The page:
Awareness session on need for agri-biotechnology in Maharashtra

Organized by the ABLE-AG, this awareness campaign suggested that introduction of biotech pulses and oil seeds could play a significant role in meeting increasing demands of the state


Nagpur: The Association of Biotechnology Led Enterprises – Agriculture focus Group (ABLE-AG) on June 7, 2016 organised an awareness session on need for Agri-biotechnology in Maharashtra at Nagpur.

Dr C D Mayee, Former Chairman Agricultural Scientists Recruitment Board, New Delhi & Parbhani Director, Central Institute for Cotton Research was the prominent scientist who addressed the audience. He was accompanied by Dr Shivendra Bajaj, Executive Director, ABLE-AG. They were joined by a progressive farmer from the area Yavatmal, Maharashtra who has been growing Bt Cotton on 45 acres out of his 75 acres farm for the past 13 years. Mr Vijay Niwal was there to share his perspectives on the challenges faced by farmers in the state.

The three speakers urged the government to introduce progressive farm technology interventions in the state that would also include the introducing of biotech crops like maize, pulses and oilseeds and drought-resistant variants of sugarcane and rice. Many such seed technologies, having been developed by Indian researchers working across agricultural universities, government funded agri-research institutions and private seed companies are currently awaiting field trials across the country. The panel felt that hastening field trials and begin the regulatory process of testing these various crops including drought resistant seeds in real-world conditions is critical to counter the climate change challenges faced by farmers.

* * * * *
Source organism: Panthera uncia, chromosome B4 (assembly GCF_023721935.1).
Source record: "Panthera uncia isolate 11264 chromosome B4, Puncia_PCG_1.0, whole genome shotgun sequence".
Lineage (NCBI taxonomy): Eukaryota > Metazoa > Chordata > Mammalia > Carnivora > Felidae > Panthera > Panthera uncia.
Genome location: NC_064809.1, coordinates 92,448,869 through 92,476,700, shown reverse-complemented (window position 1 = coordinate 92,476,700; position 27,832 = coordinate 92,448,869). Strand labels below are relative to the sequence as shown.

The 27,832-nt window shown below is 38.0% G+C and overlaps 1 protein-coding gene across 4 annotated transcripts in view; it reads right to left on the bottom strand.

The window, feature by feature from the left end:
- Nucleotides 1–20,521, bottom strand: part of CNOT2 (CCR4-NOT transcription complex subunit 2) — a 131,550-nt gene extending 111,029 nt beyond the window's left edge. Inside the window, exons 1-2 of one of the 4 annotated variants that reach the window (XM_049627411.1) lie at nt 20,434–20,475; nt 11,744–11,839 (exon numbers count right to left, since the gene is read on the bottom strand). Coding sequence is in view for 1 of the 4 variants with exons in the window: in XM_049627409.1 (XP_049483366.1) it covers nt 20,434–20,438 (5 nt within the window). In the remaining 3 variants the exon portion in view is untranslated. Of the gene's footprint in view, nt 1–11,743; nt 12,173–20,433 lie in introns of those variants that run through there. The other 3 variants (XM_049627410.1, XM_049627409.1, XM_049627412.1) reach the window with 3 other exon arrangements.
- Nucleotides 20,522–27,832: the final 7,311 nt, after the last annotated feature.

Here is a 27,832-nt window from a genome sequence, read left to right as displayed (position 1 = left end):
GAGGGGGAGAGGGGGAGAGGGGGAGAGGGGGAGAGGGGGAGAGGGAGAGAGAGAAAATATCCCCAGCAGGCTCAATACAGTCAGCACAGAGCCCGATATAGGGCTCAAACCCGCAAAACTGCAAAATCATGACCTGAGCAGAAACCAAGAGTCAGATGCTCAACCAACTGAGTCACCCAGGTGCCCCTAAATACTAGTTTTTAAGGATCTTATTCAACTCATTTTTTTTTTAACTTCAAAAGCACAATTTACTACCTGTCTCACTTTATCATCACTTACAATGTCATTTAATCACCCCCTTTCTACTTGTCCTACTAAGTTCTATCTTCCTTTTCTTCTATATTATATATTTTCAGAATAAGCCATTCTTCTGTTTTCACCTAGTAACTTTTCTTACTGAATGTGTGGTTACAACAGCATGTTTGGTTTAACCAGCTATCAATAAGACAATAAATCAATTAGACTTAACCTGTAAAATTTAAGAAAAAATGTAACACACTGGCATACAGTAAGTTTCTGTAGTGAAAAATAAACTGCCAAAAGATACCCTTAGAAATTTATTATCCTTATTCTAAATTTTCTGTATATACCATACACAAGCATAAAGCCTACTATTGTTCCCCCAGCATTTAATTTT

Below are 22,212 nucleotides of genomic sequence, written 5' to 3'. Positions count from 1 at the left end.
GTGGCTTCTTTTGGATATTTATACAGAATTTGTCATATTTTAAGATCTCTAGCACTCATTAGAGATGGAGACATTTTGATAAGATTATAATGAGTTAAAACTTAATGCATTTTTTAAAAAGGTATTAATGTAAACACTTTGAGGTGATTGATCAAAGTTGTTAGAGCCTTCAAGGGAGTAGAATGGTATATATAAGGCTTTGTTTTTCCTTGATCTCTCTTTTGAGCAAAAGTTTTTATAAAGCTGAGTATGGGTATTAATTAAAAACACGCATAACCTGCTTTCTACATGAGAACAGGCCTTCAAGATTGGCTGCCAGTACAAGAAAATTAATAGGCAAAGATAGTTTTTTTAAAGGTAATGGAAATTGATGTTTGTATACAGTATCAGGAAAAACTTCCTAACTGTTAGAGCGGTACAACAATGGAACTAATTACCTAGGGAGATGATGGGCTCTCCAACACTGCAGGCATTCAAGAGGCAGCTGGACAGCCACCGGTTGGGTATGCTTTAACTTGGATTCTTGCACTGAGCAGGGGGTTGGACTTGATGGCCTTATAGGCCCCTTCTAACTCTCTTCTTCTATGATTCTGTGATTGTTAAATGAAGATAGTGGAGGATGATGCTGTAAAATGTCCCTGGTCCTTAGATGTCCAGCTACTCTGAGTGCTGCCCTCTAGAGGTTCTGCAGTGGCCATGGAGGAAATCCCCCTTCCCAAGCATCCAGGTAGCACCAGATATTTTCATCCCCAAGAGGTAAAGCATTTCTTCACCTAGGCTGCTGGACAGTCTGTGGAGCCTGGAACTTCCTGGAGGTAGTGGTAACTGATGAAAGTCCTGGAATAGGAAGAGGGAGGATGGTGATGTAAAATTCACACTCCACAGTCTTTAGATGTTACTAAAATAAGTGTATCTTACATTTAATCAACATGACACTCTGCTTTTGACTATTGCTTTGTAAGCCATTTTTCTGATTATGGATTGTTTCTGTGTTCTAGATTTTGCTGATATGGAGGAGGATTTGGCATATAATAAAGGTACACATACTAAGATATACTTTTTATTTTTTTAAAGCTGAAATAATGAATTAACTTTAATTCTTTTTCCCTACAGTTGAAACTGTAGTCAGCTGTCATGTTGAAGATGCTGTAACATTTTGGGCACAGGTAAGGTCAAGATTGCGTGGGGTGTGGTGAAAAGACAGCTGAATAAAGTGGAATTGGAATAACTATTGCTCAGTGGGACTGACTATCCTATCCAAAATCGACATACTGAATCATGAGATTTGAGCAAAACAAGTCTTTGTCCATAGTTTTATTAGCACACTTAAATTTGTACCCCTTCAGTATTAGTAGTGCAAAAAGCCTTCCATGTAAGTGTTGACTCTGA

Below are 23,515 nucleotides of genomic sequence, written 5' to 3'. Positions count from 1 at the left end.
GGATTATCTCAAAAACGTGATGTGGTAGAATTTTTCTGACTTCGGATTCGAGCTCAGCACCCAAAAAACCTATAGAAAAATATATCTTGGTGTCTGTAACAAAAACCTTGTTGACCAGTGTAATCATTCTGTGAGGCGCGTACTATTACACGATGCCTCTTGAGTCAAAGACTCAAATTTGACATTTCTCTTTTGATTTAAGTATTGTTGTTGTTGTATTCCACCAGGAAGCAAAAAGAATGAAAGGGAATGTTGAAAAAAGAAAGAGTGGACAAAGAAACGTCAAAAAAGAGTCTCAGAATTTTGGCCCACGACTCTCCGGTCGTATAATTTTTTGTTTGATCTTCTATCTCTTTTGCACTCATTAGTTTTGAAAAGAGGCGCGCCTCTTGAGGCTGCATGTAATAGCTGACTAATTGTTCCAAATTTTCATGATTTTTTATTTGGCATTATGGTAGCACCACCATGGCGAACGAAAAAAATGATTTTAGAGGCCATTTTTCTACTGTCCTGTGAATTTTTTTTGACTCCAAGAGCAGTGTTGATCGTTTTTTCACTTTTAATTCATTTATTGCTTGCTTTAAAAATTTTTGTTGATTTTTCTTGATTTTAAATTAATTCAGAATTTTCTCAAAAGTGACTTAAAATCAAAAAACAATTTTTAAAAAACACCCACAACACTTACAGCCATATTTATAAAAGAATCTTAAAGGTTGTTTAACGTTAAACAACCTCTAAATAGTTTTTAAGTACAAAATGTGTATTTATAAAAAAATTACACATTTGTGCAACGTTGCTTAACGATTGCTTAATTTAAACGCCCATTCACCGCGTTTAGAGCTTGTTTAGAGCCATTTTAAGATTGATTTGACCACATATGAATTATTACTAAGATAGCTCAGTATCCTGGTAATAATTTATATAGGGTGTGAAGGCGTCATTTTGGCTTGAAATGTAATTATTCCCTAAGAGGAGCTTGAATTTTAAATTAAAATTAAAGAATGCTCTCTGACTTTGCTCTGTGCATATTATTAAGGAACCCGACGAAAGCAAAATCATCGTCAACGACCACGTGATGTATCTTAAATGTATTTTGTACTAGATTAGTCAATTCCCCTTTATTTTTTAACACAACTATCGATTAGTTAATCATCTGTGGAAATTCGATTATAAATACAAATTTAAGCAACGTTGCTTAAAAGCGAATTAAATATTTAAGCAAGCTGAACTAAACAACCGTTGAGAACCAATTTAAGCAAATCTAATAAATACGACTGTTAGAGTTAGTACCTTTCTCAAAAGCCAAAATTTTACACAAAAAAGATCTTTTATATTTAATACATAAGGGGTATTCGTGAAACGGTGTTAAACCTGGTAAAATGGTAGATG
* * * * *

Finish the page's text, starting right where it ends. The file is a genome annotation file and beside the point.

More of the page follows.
The event emphasized on the needs to allow pending field-trials of GM crops with regards to technology interventions in agriculture in the state.

Addressing the audience at the session, Dr C D Mayee, Former Chairman Agricultural Scientists Recruitment Board, New Delhi and Parbhani Director, Central Institute for Cotton Research said, “The biggest cause of farm-distress in Maharashtra today is the problem of depleting ground-water that is adversely hampering farmer incomes and increasingly putting them in a deeper spiral of debt, despair and poverty. To ensure food security for the nation technological interventions in agriculture is critical. For a drought hit state like Maharashtra, it is essential to curtail farmer distress by introducing different GM as well as non GM crop varieties. Insect resistant, drought resistant and high yield variants of crops those can withstand high temperatures, insect attack and need reduced irrigation should be considered along with crops with high herbicide tolerance and nitrogen use efficiency in crops such as rice, pulses, oilseeds and maize.”

Speaking on the issue of the pending field trials of GM crops in Maharashtra, Dr Shivendra Bajaj, Executive Director, Association of Biotechnology Led Enterprises – Agriculture Group said, “Maharashtra’s focus now needs to be ‘more crop per drop’. There has to be a concerted effort to drive agricultural growth through technology interventions. Maharashtra has several GM crops where field trials are pending including rice, cotton, pulses, oilseeds, maize and others. With the maximum number of agriculture universities in comparison to other states, Maharashtra can be the innovation powerhouse with regards to developing and adopting new approaches and technologies for India’s farming community.”